In my English Lit. class, our current unit was introduced talking about human nature, identifiers, self-identity, and the psychology behind who we are. It really impacted me and made me think, more than I was expecting. I learned a lot about myself and a lot about identity during our discussions. I was talking to my friend who writes and runs The NKnighton Post , about our discussions, and he suggested writing a post about it. I took him up on it, hoping that I could learn even more, and share with y’all what I learned.
To start, a little bit about identity.
“What is IDENTITY?”
Our class defined it as: who you are and how people see you; how you define yourself. The true definition of identity is: the fact of being a who or what a person or thing is.
“Who gets to tells us who we are or who we are not?”
Everyone has an input to who we are, our parents set the boundaries for our lives, rules govern us, social norms tell us how to act. We are surrounded by people trying to tell us how to act and live our lives, but it is no ones place to tell us who to be. They can influence you, but it’ll always be your choice. We all have the moral agency to live how we want. We can disobey those who govern us, we can break a norm, we can be ourselves, and there will be consequences, both good and bad, but it’s still our choice of who we get to be.
“Are all labels (identifiers) correct?”
First impressions give us a pretty good guess of who someone is, but it’s a guess and will never be 100% accurate. You have to take the time to get to know someone, understand their situation, ideals, personality, motivators, etc. before you can rightly identify them. Guesses and stereotypes can be wrong. For example, I am a cheerleader, so sometimes people who only ever see me in my uniform could except me to be shallow, petty, selfish, and annoying, when in reality, I am a book nerd, blog, try to think about others, and don’t actually fit into the cheerleader stereotype, it’s just a hobby I enjoy. Don’t let the moment define the person.
“What happens when we don’t have an identity?”
When you don’t have a sense of identity you lose your sense of self. You don’t have any drive to do anything. You rely on everyone else to tell you who you are and what to do. You start adapting whatever everyone else does, and never grow into your own person. Having a sense of self is important, which means we need to have identifiers and an identity.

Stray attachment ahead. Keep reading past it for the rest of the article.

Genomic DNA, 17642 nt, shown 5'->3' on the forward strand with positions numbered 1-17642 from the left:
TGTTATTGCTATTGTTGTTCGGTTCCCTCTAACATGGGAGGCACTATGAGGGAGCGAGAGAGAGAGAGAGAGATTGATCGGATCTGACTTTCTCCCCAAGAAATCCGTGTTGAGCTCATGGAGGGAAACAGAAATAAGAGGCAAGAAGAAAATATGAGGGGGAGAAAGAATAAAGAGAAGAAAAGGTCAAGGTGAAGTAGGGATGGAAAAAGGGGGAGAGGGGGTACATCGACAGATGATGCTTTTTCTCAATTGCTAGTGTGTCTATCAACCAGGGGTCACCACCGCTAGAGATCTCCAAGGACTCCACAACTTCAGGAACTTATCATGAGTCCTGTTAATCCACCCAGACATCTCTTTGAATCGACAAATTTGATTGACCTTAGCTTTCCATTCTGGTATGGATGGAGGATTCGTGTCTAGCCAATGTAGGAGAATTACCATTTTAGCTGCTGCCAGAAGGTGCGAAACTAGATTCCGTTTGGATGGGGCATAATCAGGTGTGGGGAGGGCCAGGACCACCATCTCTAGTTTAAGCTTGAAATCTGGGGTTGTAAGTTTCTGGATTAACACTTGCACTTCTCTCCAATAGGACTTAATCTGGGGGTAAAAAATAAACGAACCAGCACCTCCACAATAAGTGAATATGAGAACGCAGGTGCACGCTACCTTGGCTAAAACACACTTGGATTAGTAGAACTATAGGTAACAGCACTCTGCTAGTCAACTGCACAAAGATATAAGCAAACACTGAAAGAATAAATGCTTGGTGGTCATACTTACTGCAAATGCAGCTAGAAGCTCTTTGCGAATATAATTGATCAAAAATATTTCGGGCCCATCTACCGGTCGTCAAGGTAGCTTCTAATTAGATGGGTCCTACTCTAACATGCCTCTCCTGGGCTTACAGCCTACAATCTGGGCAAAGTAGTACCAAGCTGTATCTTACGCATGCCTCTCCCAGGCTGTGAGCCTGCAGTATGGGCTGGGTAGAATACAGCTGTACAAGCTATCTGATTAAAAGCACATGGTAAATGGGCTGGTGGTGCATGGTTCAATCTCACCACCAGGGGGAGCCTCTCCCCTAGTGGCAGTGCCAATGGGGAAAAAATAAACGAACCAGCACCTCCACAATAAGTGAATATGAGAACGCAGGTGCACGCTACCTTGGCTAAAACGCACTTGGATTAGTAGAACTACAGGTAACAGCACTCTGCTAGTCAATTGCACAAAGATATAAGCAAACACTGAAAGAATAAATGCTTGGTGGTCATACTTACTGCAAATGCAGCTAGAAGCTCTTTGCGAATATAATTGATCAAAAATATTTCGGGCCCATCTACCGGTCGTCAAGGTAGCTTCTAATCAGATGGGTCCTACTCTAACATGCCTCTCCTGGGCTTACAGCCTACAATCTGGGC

More important than a general identity is self-identity. Having a sense of who you are, and why you do what you do, before worrying about what the world thinks of you. Building that strong foundation of self, so when people criticize you, you can take it the right way. When someone criticizes you, and they hurt you, you need to be strong enough in your self-identity to focus on that criticism. Figure out why they are giving it to you, and how you can use it to better yourself. This is something I have recently struggled with. When I was criticized, I got defensive, instead of looking for how I could use it to better myself, I threw up my defenses and hurt people I was close to. I am sorry that I hurt them, because I was not willing to take their criticism. Criticism is good, for it helps our self-identity grow, so we can better ourselves. I learned a lot about self-identity, and how we can use self-identity to our self-benefit.
“Are we biased about ourselves?”
Yes, we are extremely biased to ourselves, we are the rightest thing we know. We have a set opinion about ourselves, how we want to act, behave, how we want to be seen, and when people try to tell us who we are, we are biased about it. We assume they know nothing of us and our situation, that may be true to an extent, but we can still learn and grow from their criticism. We can’t let our biases prevent us from becoming the best person we can.
“Do you think that other people would give you a more honest or a more fake reality of yourself?”
I believe that this entirely depends on the person, and how close they are to you. If it’s someone close to you, they will tell you the truth whether you want to hear it or not, because they want to help become better. It is our choice whether we listen or not, but we always need to take into consideration that they thought it was more important to tell you that than protect your feelings, so take time to think about what they’ve told you when something like this happens. If the person is not close to you, and just wants to be your friend, they are more likely to put up with it, and give you a fake reality, and protect your feelings. It is important to tell people the honest reality, if they are in the wrong and unaware of it they might need you to open their eyes. It may be hard for a while, it might hurt for a while, but in the long run you’ll become a better person.
This is just some thoughts I had, look for more posts on this coming soon!